Keeping Sane with React Micro-Frontends in Production by Applying Observability


Teams are getting bigger by applying micro-frontends using React, but complexity tracking production issues can become extremely confusing when no clear responsibilities are met. That’s when observability for teams and applications on a scale becomes even more important, in order to be able to identify potential issues in production, separate the concerns and the responsibilities among them. In this presentation we’ll learn how we can achieve this.



Hello, everyone. Can you hear me all right? Are you excited to be in the React Summit today with me? Yeah! Whoo! So, hello, everyone. My name is Konstantinos. I'm coming from London. I'm a software engineer. I'm actually working there for DAZN. And we're actually building a live and on demand streaming service for sport events. We plan to become the home of all sports. And this is gonna be in a while. But for the time being, we're gonna see what about observability for microfrontends. So, how many of you have already used or plan to use microfrontends? Okay. And how many of you have you been building already in production with using microfrontends? Okay. Okay. That's much better than expected. That's great. So, microfrontends have actually become like a paradigm for microservices. They come here in order to separate the frontend monolith and split it to separate smaller applications. That's why we end up having end-to-end teams responsible for a specific business domain. And they're able to have a specific mission. That's how we have frontend, backend, and database teams focused on a specific mission of the business domain. But the teams are, as you can see here, they're really pretty well defined until when, if we zoom in, in some of these cases, they're not actually that clear separation of concerns. So, for example, we might have a team A responsible for the header and footer, but we might have a team B responsible for the account details. We need to find out ways to separate these kind of modules and better ways to observe them in production. I don't know about you, so in Dazen, we're actually using New Relic for logging our runtime errors. You might be using like a similar tool. So, I'm going to New Relic dashboard and I usually see this kind of error. And this is, of course, because React in production minifies the code base and avoids sending down the full error. Okay. And how many actually of you have seen this kind of error before in production? Are you logging runtime errors? How many of you are logging runtime errors in production? Okay. So, what we're doing, we're going to visit the React docs and we're going to see this error decoder. The information that we get from there is really valuable, but it doesn't help us identify to the issue down to the root of it. So, what we're going to do here, source maps won't help because they don't, they're not aware of the internal modules. And what we need to do is we need to take a step back and check the principles from micro-frontends. What I want to focus on is on micro-frontends, the need to isolate the failure and be high observable systems. It's easier to observe a single system, but it's a bit difficult to observe a system split into multiple modules. So, here, for example, we have my account, which is the container application, and we are also having menu, which is a specific module, footer, which is another module, and profile, which is another one. So, how we're going to solve this problem? We're going to need clear boundaries. And the way that we're going to do that is by using React boundaries. This is like a solution for quite some time now. So, we're going to runner up our container components and the module components using the boundaries. And that way, we're actually able to create some scope around these errors. Another thing, and the very first step to observability, is to be able to track the error in production with structured events. What this means is that by using the error boundaries, we're able to track on the New Relic system or any other of your tools that you're using. We're able to log the error and we're also able to define some metadata about these errors. And this is about, for example, module name, module version, or whatever else we want to create some context about. This is what we're going to do for the module error boundary as well. And finally, we're able now that we're tracking all this data on New Relic, we're able to start querying this data from the New Relic tables. This is how New Relic query language would work. And we're able to query down to very, very specific error types and define it in the component source based on the context that we define from the metadata from the error tracking before. And we're also able to get notified from them in the simplest form with an email or otherwise integrating with a online or on-call support system like PagerDuty. So, you can actually do this actually with also with Terraform. You can automate all this stuff much, much easier. And, yeah, that's pretty much all for now. A really short introduction in the journey to observability for micro-frontends. Thank you very much. If you have any questions, I'll be around after this talk and on Discord and Twitter with this handle. Thank you very much.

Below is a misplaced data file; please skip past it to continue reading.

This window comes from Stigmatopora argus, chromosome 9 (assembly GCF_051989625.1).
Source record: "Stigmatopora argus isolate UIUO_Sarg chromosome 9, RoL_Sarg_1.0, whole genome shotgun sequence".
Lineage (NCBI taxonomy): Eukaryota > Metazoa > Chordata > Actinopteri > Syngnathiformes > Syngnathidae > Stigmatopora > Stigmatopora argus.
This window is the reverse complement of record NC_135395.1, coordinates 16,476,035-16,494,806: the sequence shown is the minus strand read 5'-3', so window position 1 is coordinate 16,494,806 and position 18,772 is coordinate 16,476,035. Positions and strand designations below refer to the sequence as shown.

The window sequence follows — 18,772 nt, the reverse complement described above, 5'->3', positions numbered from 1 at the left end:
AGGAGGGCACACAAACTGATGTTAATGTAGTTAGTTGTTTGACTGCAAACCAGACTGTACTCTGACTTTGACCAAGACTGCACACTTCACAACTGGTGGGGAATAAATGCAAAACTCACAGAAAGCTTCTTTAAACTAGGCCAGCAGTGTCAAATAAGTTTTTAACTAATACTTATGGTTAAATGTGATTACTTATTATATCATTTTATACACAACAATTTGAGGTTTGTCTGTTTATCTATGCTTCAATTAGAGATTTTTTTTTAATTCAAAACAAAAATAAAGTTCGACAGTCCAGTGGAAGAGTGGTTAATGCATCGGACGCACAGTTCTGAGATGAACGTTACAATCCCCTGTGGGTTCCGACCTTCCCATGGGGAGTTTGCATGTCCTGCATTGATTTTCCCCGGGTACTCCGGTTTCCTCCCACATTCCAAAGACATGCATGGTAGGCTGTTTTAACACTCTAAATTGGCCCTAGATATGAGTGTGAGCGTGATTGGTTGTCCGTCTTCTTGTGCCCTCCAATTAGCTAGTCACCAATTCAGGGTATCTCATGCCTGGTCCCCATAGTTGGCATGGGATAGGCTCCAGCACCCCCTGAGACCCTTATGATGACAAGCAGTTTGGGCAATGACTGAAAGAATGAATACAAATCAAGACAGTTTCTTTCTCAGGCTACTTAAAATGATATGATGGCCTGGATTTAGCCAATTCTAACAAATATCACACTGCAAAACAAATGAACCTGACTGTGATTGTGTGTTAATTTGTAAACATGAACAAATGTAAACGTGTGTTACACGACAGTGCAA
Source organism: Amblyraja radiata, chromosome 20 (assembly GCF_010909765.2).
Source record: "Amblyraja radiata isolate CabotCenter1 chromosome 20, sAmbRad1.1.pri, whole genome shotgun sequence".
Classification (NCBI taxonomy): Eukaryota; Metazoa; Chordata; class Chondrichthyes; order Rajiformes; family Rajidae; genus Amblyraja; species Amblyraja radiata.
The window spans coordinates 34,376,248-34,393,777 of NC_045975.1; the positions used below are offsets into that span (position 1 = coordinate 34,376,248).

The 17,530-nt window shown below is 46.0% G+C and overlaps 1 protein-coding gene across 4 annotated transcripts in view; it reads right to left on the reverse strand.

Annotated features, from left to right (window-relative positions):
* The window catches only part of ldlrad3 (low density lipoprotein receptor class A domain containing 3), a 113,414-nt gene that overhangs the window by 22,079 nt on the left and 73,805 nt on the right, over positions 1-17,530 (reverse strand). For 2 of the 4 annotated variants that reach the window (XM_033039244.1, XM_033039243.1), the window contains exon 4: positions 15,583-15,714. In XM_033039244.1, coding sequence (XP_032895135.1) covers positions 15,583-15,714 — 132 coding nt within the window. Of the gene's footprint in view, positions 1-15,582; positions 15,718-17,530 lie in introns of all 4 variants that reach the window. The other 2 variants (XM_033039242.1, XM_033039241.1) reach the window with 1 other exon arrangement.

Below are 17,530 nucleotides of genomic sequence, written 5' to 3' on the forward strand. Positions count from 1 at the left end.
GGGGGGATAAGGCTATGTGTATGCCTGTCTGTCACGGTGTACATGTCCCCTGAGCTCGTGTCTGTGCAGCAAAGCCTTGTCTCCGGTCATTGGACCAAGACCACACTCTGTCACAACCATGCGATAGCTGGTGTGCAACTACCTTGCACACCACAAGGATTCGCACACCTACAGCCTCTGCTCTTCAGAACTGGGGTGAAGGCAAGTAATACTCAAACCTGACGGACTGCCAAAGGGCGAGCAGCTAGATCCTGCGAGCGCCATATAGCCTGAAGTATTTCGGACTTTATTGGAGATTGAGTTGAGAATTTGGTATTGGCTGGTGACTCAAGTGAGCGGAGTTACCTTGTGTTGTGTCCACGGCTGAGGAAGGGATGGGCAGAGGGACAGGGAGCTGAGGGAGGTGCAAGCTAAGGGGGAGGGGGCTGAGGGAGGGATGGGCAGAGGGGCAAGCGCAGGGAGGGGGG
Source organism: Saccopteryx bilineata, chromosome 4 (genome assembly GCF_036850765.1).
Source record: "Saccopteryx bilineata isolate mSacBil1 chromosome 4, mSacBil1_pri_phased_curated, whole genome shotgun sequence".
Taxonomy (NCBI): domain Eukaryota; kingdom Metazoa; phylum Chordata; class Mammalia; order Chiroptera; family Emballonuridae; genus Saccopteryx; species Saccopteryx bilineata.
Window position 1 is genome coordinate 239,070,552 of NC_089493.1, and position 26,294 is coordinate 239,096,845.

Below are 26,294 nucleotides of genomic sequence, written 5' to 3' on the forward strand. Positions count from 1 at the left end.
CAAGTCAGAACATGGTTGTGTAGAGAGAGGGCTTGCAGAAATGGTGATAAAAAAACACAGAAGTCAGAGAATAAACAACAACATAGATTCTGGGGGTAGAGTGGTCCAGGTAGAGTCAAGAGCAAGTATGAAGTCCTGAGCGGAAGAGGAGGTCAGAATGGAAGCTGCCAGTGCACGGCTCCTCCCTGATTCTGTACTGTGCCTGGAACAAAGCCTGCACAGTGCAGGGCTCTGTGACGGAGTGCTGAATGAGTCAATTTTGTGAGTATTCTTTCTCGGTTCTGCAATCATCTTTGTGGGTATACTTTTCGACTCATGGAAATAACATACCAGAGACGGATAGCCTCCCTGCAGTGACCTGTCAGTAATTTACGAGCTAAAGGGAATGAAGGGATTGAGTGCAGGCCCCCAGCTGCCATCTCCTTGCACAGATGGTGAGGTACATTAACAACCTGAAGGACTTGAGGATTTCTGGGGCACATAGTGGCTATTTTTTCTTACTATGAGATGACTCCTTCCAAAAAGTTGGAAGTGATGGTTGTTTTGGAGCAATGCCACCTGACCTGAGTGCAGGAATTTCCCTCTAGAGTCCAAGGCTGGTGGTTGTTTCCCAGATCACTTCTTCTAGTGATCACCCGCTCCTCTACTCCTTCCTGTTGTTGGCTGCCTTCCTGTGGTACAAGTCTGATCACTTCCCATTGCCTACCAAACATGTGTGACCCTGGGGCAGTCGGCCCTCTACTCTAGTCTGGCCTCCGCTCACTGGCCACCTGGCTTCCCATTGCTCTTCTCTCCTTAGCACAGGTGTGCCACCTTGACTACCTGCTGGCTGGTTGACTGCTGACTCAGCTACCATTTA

7 min
17 Jun, 2022

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